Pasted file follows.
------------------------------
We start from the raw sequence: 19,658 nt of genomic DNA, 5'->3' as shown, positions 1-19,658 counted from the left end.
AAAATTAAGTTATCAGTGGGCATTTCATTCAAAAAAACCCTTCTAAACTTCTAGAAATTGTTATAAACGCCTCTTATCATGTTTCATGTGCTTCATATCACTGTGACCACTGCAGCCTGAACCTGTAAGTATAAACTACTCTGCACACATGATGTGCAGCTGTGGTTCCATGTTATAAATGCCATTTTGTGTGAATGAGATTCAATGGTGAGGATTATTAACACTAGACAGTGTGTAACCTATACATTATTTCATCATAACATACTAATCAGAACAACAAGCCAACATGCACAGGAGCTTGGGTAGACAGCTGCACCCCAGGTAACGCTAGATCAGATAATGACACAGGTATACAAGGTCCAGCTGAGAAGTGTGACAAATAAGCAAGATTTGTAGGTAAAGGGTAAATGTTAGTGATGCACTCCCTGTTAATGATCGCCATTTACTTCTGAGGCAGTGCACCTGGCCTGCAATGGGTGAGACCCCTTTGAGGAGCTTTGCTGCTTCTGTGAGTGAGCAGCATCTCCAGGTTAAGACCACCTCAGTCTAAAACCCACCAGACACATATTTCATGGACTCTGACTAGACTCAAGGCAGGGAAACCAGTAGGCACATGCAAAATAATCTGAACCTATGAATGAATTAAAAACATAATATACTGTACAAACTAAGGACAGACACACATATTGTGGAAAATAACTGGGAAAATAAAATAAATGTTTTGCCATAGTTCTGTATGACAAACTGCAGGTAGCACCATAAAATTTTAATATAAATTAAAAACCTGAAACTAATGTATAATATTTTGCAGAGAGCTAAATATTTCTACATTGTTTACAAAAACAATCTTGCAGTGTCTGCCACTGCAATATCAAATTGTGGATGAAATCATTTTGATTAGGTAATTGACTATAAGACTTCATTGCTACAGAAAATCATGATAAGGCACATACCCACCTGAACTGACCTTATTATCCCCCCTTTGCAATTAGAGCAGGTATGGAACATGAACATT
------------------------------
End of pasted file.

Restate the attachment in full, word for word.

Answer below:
We start from the raw sequence: 19,658 nt of genomic DNA, 5'->3' as shown, positions 1-19,658 counted from the left end.
AAAATTAAGTTATCAGTGGGCATTTCATTCAAAAAAACCCTTCTAAACTTCTAGAAATTGTTATAAACGCCTCTTATCATGTTTCATGTGCTTCATATCACTGTGACCACTGCAGCCTGAACCTGTAAGTATAAACTACTCTGCACACATGATGTGCAGCTGTGGTTCCATGTTATAAATGCCATTTTGTGTGAATGAGATTCAATGGTGAGGATTATTAACACTAGACAGTGTGTAACCTATACATTATTTCATCATAACATACTAATCAGAACAACAAGCCAACATGCACAGGAGCTTGGGTAGACAGCTGCACCCCAGGTAACGCTAGATCAGATAATGACACAGGTATACAAGGTCCAGCTGAGAAGTGTGACAAATAAGCAAGATTTGTAGGTAAAGGGTAAATGTTAGTGATGCACTCCCTGTTAATGATCGCCATTTACTTCTGAGGCAGTGCACCTGGCCTGCAATGGGTGAGACCCCTTTGAGGAGCTTTGCTGCTTCTGTGAGTGAGCAGCATCTCCAGGTTAAGACCACCTCAGTCTAAAACCCACCAGACACATATTTCATGGACTCTGACTAGACTCAAGGCAGGGAAACCAGTAGGCACATGCAAAATAATCTGAACCTATGAATGAATTAAAAACATAATATACTGTACAAACTAAGGACAGACACACATATTGTGGAAAATAACTGGGAAAATAAAATAAATGTTTTGCCATAGTTCTGTATGACAAACTGCAGGTAGCACCATAAAATTTTAATATAAATTAAAAACCTGAAACTAATGTATAATATTTTGCAGAGAGCTAAATATTTCTACATTGTTTACAAAAACAATCTTGCAGTGTCTGCCACTGCAATATCAAATTGTGGATGAAATCATTTTGATTAGGTAATTGACTATAAGACTTCATTGCTACAGAAAATCATGATAAGGCACATACCCACCTGAACTGACCTTATTATCCCCCCTTTGCAATTAGAGCAGGTATGGAACATGAACATT